In 2004, Puerto Rico exported to Cafta countries $257 million in textiles and apparel; $109 million in electrical appliances and parts; $101 million in petroleum and coal products; $64 million in miscellaneous manufactured products; and $48 million in metal manufacturing. Puerto Rico constitutes the second-largest export market for the Dominican Republic, one of the Cafta countries, after the continental U.S.

In 2004, we exported $757,544,000 in goods to the Dominican Republic and imported $661,719,000.

Costa Rican exports to Puerto Rico are larger than that country’s combined exports to South America or its exports to the entire Caribbean region. In fact, Costa Rican exports to Puerto Rico are 10 times larger than Puerto Rican exports to that country, as a result of unilateral preferences in the Caribbean Basin Initiative.

Puerto Rico’s trade deficit with Central American countries is the direct result of a lack of market access to those countries, especially in such areas as pharmaceuticals, biotechnology, and services, where Puerto Rico possesses regional competitive advantages. Cafta would open new export opportunities in these areas. Cafta would level the playing field for Puerto Rican exports to these markets, particularly for small and midsize businesses for which these countries are natural markets, with similar tastes and consumer preferences as in the local Puerto Rico market.

These opportunities are quite apparent and industries such as Vassallo, which have faced a protected market for PVC tubes in the Dominican Republic, will find the tariff barrier removed once Cafta is approved and goes into effect. However, the opportunities coming from Cafta to Puerto Rico go beyond the exportation of goods. U.S. standards for goods imported will have to be met by Caribbean countries. Production will have to be adjusted to these standards, which requires expert advice.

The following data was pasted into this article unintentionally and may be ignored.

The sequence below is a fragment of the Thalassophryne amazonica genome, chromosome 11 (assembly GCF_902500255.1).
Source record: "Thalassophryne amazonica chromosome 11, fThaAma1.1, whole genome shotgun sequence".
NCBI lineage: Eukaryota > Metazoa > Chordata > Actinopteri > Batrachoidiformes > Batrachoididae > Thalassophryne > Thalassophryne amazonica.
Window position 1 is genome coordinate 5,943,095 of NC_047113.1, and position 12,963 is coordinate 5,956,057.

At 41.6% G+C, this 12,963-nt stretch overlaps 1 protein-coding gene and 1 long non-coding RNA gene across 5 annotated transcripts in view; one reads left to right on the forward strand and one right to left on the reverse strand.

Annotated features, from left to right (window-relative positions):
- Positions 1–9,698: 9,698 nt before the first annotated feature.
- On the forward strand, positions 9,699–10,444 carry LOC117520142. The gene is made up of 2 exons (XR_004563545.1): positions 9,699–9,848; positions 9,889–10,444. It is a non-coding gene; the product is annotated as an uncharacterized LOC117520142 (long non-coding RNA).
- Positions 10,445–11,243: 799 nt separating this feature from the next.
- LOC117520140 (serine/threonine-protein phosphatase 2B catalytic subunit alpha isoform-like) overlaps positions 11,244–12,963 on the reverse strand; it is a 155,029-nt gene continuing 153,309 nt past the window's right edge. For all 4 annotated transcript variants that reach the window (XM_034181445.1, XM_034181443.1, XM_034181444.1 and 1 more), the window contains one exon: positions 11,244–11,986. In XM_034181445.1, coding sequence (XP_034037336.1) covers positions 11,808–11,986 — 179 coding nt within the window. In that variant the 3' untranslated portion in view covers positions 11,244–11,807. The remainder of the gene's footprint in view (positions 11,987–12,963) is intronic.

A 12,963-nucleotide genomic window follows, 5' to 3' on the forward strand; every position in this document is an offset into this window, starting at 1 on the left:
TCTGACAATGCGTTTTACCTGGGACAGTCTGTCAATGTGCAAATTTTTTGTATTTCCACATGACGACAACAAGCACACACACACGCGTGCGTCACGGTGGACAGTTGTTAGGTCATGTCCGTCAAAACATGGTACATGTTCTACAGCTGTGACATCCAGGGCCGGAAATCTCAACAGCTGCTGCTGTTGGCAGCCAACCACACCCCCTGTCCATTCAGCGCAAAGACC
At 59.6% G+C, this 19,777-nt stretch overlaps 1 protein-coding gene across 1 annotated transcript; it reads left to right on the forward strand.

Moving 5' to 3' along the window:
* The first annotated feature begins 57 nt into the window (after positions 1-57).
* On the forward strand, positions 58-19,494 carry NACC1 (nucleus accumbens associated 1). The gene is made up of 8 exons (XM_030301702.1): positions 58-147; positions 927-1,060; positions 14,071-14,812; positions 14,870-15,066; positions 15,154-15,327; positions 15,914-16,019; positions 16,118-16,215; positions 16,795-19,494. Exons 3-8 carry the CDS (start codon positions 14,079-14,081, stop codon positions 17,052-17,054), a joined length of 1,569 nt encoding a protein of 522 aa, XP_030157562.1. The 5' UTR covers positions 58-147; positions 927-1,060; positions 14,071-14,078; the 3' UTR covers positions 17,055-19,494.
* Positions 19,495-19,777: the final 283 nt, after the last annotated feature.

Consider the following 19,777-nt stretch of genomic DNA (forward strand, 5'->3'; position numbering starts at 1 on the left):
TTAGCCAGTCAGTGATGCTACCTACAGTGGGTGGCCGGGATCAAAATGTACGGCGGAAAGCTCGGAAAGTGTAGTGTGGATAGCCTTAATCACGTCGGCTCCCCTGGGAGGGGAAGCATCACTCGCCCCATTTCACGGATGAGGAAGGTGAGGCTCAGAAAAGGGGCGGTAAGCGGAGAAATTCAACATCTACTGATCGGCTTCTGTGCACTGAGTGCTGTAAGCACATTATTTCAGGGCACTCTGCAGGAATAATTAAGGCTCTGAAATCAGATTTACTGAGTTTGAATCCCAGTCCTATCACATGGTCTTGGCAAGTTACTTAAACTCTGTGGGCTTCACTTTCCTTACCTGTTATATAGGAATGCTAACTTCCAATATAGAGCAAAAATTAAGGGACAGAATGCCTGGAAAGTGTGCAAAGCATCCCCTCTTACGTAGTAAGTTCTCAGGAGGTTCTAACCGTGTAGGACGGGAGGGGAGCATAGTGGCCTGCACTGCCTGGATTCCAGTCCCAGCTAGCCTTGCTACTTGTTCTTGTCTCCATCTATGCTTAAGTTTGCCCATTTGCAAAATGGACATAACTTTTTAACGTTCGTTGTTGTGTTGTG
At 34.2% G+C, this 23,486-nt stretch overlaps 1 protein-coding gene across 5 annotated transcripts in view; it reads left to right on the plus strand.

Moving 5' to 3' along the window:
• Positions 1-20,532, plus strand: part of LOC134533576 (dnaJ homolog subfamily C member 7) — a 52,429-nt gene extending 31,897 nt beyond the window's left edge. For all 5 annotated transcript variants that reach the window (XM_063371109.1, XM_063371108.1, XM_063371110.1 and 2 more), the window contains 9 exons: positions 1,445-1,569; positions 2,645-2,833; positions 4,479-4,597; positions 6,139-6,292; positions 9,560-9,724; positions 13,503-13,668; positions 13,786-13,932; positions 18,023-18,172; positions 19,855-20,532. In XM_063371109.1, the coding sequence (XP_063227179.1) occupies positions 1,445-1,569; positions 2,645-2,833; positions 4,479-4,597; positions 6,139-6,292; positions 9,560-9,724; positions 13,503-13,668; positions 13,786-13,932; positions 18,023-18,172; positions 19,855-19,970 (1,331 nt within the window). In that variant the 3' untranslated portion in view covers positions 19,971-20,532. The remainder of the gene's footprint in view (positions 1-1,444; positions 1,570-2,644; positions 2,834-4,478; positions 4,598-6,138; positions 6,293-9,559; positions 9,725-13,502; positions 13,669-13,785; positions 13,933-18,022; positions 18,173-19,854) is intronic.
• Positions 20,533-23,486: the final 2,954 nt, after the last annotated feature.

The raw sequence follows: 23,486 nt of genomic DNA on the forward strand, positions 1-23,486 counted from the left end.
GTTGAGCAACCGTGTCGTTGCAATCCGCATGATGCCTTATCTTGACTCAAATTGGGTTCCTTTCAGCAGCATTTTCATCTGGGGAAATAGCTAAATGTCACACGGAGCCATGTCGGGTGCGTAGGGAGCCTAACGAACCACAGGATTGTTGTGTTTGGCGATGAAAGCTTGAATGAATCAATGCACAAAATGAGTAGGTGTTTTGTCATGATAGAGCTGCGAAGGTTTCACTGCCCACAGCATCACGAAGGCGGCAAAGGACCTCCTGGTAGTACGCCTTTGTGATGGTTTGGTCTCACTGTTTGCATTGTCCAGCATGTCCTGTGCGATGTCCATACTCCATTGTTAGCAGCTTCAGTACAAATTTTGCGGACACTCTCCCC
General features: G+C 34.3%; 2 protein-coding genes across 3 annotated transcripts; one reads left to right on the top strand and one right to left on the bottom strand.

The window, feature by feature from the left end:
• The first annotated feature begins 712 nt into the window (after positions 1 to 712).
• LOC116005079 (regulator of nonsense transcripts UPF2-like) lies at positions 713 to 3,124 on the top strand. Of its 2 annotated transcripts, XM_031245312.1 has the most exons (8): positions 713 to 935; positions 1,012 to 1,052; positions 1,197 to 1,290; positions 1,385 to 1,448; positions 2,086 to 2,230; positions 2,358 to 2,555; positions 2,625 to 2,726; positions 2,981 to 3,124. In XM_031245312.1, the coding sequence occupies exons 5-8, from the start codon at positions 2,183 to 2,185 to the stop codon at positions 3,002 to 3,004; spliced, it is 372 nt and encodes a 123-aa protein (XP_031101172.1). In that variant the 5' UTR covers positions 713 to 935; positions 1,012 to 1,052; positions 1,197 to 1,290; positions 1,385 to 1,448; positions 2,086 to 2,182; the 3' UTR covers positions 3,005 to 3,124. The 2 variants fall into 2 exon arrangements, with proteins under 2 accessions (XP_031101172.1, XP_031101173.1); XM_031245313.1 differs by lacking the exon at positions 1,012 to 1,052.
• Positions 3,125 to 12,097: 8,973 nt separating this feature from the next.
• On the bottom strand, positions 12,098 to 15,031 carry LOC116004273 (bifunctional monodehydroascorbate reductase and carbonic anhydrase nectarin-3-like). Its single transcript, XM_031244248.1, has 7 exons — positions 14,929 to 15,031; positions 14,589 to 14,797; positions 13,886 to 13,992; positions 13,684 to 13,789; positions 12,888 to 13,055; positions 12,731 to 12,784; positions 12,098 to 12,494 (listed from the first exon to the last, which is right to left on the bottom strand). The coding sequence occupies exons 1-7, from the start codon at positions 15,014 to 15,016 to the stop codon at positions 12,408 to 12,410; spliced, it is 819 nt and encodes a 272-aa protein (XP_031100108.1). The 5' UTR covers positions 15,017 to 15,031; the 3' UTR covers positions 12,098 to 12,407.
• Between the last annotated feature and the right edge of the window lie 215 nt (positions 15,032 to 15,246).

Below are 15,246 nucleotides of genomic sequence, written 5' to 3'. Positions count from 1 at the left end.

Puerto Rico is at a higher level of development than all Caribbean Basin countries. We have a wealth of experience in meeting U.S. standards in such matters as biotechnology or the environment. Our professionals and technicians will have a decisive linguistic competitive advantage in the exportation of services to Cafta countries. A considerable amount of federal funds also will be available to assist Cafta countries to comply with U.S. standards.

In the Dominican Republic, in particular, there is keen interest in working together with Puerto Rico on these matters. I have visited President Leonel Fernández on two occasions, and he repeatedly has brought the matter up with me. Our foundations–Fundación Global de Democracia y Desarrollo and Fundación-Biblioteca RHC–have marching orders to organize a meeting of Dominican and Puerto Rican businesspeople to launch Cafta-based initiatives upon ratification of the treaty.

As we face today’s fiscal and political problems, we also must relentlessly pursue the opportunities opening up in such matters as Cafta. We will see the light at the end of the tunnel by once again living by our wits in the various fields of economic endeavor.

Rafael Hernández Colón is a three-term (12-year) former governor of Puerto Rico (1973-76 and 1985-92). He served as secretary of justice (1965-67) and as president of the Senate (1969-72). He was president of the Popular Democratic Party for 19 years.

This Caribbean Business article appears courtesy of Casiano Communications.